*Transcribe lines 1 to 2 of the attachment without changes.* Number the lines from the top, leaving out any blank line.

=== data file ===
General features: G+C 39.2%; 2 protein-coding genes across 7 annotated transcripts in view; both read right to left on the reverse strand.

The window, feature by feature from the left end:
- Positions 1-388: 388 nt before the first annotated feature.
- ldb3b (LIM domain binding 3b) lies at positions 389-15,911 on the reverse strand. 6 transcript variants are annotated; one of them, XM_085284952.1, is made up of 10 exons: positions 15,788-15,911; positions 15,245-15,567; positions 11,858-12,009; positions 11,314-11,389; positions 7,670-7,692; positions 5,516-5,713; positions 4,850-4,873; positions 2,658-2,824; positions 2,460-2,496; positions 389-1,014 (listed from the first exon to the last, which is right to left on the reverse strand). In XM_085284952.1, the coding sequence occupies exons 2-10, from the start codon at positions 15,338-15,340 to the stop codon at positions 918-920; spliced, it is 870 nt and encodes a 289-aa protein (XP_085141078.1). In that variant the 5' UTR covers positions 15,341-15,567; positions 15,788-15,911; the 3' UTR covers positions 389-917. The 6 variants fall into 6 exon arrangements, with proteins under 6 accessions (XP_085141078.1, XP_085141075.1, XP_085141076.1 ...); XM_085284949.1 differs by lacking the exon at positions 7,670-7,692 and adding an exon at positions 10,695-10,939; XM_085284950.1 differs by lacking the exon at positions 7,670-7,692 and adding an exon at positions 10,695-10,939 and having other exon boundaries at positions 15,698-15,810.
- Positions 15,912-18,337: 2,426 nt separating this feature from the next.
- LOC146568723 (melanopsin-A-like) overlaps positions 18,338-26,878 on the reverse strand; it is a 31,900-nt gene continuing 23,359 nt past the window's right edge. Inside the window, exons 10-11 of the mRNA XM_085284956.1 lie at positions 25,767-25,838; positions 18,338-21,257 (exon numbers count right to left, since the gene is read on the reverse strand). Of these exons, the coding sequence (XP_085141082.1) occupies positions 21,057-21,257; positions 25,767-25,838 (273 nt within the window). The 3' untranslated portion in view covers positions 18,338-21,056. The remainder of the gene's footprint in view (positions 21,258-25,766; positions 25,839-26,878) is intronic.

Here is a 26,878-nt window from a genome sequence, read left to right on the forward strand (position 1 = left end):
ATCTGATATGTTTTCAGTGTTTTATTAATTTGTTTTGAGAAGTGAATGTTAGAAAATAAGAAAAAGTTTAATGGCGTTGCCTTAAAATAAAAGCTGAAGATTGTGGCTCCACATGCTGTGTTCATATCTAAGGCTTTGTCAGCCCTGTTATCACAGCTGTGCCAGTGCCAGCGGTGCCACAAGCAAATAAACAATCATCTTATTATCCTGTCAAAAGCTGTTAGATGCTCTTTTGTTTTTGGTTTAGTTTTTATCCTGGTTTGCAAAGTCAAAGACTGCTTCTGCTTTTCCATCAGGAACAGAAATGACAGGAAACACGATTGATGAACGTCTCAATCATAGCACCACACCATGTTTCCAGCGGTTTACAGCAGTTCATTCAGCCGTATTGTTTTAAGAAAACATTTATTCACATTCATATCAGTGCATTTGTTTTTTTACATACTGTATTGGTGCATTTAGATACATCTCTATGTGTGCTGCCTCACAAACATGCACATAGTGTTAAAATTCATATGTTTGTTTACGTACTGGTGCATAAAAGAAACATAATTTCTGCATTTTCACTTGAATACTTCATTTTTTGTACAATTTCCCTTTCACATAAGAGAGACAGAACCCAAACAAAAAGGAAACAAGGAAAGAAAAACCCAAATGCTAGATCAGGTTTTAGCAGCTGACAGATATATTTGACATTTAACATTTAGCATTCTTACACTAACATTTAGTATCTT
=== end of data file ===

General features: G+C 39.2%; 2 protein-coding genes across 7 annotated transcripts in view; both read right to left on the reverse strand.

The window, feature by feature from the left end: